COLOMBO, Sri Lanka — Opposition leaders led a march of hundreds of protesters through Sri Lanka’s main city of Colombo on Tuesday as anger grows over a worsening economic crisis that has brought fuel shortages and spiraling food prices.
President Gotabaya Rajapaksa’s government said it will begin talks next month with the International Monetary Fund (IMF) for assistance, while Finance Minister Basil Rajapaksa flew into New Delhi to sign a $1-billion credit line to tackle the situation.
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“Even after working about 14 to 16 hours a day, we still can’t make enough money to support our families,” said rickshaw driver Nissanka Gunewardena, one of those who marched on a tree-lined boulevard in central Colombo.
“How can anyone live like this?” added Gunewardena, 34, who has two young children and wore a black headband that read “Gota Go Home,” referring to the president.
Historically weak government finances, badly timed tax cuts and the coronavirus pandemic, which hit the lucrative tourism industry and foreign remittances, have wreaked havoc on the economy, leading to a currency devaluation last week.
Sri Lanka’s foreign exchange reserves have fallen 70 percent in the last two years to about $2.31 billion, leaving the Indian Ocean island nation struggling to pay for essential imports, including food and fuel.
Last week’s devaluation stoked further inflation, inflicting more distress on Sri Lankans battling rolling power cuts and fuel shortages.
“We have told the government time and again to change their policies,” said Eran Wickramaratne, a leader of the opposition alliance, Samagi Jana Balawegaya.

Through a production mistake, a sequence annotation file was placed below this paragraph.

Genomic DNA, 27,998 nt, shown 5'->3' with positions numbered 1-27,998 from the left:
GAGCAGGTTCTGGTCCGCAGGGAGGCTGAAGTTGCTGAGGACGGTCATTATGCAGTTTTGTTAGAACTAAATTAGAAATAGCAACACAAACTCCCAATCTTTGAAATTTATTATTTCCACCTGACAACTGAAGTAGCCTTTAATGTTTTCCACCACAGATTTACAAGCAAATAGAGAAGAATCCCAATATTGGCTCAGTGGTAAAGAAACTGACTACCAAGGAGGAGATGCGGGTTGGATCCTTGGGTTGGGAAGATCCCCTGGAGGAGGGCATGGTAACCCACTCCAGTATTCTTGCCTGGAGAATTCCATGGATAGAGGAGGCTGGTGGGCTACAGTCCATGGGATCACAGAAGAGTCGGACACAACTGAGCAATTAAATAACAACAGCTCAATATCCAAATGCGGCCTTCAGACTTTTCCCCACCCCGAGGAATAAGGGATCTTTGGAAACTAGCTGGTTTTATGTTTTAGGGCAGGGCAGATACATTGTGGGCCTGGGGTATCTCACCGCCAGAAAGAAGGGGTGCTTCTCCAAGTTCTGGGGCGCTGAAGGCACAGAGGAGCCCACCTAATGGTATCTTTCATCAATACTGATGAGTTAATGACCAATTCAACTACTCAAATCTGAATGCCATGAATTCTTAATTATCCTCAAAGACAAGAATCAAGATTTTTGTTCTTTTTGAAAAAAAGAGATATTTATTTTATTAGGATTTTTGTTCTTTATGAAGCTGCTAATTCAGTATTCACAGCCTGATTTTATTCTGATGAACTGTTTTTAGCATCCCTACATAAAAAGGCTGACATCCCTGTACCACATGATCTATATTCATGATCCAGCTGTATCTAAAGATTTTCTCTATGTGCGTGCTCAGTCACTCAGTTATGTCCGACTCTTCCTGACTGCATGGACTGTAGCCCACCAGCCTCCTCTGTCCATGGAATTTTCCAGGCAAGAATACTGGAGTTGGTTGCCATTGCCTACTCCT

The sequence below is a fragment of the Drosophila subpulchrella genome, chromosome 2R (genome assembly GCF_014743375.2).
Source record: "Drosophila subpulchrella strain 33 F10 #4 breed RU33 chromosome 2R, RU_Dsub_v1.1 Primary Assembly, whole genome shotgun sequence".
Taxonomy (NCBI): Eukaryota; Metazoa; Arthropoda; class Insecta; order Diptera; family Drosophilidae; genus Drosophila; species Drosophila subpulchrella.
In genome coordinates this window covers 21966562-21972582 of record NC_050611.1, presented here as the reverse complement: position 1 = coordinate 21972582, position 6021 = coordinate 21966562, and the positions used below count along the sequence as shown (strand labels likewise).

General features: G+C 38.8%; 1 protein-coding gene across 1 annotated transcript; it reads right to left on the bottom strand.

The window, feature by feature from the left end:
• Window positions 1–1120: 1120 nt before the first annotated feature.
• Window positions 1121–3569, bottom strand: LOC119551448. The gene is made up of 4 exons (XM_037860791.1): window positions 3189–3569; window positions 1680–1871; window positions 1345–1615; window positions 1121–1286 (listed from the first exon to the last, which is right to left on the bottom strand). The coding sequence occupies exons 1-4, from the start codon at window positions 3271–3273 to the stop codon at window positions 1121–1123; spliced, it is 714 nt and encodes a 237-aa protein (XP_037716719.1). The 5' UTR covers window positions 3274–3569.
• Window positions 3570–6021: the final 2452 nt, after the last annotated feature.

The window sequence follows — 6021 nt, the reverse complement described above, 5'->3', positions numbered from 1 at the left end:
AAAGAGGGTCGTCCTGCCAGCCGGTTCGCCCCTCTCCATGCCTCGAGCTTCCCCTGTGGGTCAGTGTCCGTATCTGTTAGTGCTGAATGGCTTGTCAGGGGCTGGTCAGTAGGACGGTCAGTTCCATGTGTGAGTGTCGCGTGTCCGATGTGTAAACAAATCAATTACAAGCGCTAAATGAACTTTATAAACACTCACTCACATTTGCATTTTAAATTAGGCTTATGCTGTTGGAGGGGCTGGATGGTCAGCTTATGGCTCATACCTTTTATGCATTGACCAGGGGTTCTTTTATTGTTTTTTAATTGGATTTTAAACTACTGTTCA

The government, led by the Rajapaksa brothers, another of whom is Prime Minister Mahinda Rajapaksa, has pushed Sri Lanka’s 22 million people deep into hardship, he added.
“This is the only country in the world where the president and the finance minister have no idea about economic management.”
After months of resistance to seeking IMF help, Rajapaksa’s government said on Tuesday it would begin talks with the multilateral lender next month after the cabinet authorized the finance minister to draw up proposals.
Cabinet spokesman Ramesh Pathirana said the government would firm up plans on IMF assistance in the next few weeks as the finance minister prepares to visit Washington in mid-April for the discussions.
In New Delhi this week, the finance minister will sign the $1-billion credit line previously agreed with India to bring in key imports of medicine, food and fuel. He will also meet India’s finance and energy ministers.
“Now we are all very disappointed,” said Gunewardena, the protester, adding that he had voted for Rajapaksa in the last presidential election in 2019.
“We think this government should go. We want change.”